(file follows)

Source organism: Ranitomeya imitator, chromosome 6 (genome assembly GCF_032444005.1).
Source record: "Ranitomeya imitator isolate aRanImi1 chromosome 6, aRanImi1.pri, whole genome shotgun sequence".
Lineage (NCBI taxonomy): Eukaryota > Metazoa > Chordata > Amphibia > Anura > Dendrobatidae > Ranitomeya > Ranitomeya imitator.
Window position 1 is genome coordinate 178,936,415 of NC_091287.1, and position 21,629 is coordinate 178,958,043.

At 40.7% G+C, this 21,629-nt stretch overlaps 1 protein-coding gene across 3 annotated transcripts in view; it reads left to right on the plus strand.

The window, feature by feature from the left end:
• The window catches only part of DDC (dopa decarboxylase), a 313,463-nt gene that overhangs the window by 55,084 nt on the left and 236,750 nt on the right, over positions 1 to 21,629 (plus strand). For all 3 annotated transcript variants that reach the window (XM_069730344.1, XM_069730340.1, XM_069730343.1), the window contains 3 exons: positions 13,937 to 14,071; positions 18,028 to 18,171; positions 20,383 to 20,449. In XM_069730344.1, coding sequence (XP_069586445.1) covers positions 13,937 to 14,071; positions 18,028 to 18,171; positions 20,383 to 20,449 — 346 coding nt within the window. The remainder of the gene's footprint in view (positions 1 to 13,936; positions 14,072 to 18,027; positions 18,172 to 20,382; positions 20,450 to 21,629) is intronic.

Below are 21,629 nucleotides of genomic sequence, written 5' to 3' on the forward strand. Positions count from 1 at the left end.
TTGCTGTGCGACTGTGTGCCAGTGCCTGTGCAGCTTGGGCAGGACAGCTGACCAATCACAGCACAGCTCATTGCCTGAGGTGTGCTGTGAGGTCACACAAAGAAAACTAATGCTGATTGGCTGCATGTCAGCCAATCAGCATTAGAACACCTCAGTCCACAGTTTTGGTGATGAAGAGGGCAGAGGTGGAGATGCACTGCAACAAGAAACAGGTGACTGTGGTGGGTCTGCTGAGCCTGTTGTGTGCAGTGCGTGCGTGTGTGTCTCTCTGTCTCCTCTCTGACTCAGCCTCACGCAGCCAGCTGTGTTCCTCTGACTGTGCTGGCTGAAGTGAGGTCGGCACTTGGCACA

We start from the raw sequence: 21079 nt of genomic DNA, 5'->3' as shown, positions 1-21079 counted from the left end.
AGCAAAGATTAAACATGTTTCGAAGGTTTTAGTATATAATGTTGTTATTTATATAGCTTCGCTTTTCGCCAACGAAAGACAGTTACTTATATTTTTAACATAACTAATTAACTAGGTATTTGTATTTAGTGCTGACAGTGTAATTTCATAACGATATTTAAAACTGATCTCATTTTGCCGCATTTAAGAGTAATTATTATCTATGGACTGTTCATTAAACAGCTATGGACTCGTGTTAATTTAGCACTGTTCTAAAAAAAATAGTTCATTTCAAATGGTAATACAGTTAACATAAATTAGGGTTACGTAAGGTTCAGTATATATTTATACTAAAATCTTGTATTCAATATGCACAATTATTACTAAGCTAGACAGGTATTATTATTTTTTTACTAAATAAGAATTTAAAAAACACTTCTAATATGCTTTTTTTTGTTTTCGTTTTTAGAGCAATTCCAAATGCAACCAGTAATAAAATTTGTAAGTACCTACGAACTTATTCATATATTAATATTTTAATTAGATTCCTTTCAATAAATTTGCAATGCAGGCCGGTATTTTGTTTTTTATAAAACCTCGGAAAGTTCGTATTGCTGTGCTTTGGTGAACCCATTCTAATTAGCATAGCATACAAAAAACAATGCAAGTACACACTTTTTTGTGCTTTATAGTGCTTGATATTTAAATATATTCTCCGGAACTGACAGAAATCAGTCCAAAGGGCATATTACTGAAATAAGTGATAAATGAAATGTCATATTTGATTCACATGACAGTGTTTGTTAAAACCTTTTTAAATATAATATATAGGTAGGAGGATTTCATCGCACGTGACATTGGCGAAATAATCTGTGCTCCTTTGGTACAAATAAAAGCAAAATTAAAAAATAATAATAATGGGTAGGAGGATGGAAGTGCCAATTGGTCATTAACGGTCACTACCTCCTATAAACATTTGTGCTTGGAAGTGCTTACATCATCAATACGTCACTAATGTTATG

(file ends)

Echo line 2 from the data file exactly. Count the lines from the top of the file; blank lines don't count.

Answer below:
Source record: "Ranitomeya imitator isolate aRanImi1 chromosome 6, aRanImi1.pri, whole genome shotgun sequence".